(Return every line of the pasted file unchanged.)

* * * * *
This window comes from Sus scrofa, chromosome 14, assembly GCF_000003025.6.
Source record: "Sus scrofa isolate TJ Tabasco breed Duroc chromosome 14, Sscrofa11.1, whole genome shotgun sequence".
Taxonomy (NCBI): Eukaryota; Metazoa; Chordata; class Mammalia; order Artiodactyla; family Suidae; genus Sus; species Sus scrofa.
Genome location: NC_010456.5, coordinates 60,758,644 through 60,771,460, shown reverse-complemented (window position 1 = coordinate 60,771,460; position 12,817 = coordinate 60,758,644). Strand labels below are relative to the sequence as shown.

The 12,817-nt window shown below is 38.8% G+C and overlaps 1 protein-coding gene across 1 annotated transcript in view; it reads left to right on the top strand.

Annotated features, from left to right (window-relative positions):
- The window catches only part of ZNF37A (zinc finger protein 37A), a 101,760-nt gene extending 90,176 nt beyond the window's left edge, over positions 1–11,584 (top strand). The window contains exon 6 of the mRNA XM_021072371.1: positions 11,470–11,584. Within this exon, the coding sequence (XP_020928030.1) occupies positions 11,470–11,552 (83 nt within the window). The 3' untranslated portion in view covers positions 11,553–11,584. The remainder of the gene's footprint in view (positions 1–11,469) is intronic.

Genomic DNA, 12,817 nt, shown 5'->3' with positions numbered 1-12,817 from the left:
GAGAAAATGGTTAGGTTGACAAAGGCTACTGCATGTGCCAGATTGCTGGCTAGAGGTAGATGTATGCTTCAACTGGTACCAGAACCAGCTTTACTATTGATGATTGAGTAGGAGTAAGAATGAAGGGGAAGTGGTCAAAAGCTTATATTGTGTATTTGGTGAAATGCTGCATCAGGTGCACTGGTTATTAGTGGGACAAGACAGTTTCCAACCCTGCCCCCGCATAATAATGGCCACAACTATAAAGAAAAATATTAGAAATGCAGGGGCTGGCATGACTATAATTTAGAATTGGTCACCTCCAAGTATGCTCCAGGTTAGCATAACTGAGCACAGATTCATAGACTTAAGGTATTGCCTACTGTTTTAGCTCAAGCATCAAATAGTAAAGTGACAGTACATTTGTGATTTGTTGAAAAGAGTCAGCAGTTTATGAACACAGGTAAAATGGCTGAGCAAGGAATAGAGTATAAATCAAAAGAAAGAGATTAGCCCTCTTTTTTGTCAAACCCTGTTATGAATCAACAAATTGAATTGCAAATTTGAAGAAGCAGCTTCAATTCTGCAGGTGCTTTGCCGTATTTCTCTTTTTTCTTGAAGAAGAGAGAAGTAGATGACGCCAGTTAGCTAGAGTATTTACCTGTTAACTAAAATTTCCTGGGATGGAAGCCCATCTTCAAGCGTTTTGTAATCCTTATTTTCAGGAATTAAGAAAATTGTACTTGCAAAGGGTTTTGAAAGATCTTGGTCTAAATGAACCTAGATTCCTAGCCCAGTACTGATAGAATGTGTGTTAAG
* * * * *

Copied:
This window comes from Sus scrofa, chromosome 14, assembly GCF_000003025.6.
Source record: "Sus scrofa isolate TJ Tabasco breed Duroc chromosome 14, Sscrofa11.1, whole genome shotgun sequence".
Taxonomy (NCBI): Eukaryota; Metazoa; Chordata; class Mammalia; order Artiodactyla; family Suidae; genus Sus; species Sus scrofa.
Genome location: NC_010456.5, coordinates 60,758,644 through 60,771,460, shown reverse-complemented (window position 1 = coordinate 60,771,460; position 12,817 = coordinate 60,758,644). Strand labels below are relative to the sequence as shown.

The 12,817-nt window shown below is 38.8% G+C and overlaps 1 protein-coding gene across 1 annotated transcript in view; it reads left to right on the top strand.

Annotated features, from left to right (window-relative positions):
- The window catches only part of ZNF37A (zinc finger protein 37A), a 101,760-nt gene extending 90,176 nt beyond the window's left edge, over positions 1–11,584 (top strand). The window contains exon 6 of the mRNA XM_021072371.1: positions 11,470–11,584. Within this exon, the coding sequence (XP_020928030.1) occupies positions 11,470–11,552 (83 nt within the window). The 3' untranslated portion in view covers positions 11,553–11,584. The remainder of the gene's footprint in view (positions 1–11,469) is intronic.

Genomic DNA, 12,817 nt, shown 5'->3' with positions numbered 1-12,817 from the left:
GAGAAAATGGTTAGGTTGACAAAGGCTACTGCATGTGCCAGATTGCTGGCTAGAGGTAGATGTATGCTTCAACTGGTACCAGAACCAGCTTTACTATTGATGATTGAGTAGGAGTAAGAATGAAGGGGAAGTGGTCAAAAGCTTATATTGTGTATTTGGTGAAATGCTGCATCAGGTGCACTGGTTATTAGTGGGACAAGACAGTTTCCAACCCTGCCCCCGCATAATAATGGCCACAACTATAAAGAAAAATATTAGAAATGCAGGGGCTGGCATGACTATAATTTAGAATTGGTCACCTCCAAGTATGCTCCAGGTTAGCATAACTGAGCACAGATTCATAGACTTAAGGTATTGCCTACTGTTTTAGCTCAAGCATCAAATAGTAAAGTGACAGTACATTTGTGATTTGTTGAAAAGAGTCAGCAGTTTATGAACACAGGTAAAATGGCTGAGCAAGGAATAGAGTATAAATCAAAAGAAAGAGATTAGCCCTCTTTTTTGTCAAACCCTGTTATGAATCAACAAATTGAATTGCAAATTTGAAGAAGCAGCTTCAATTCTGCAGGTGCTTTGCCGTATTTCTCTTTTTTCTTGAAGAAGAGAGAAGTAGATGACGCCAGTTAGCTAGAGTATTTACCTGTTAACTAAAATTTCCTGGGATGGAAGCCCATCTTCAAGCGTTTTGTAATCCTTATTTTCAGGAATTAAGAAAATTGTACTTGCAAAGGGTTTTGAAAGATCTTGGTCTAAATGAACCTAGATTCCTAGCCCAGTACTGATAGAATGTGTGTTAAG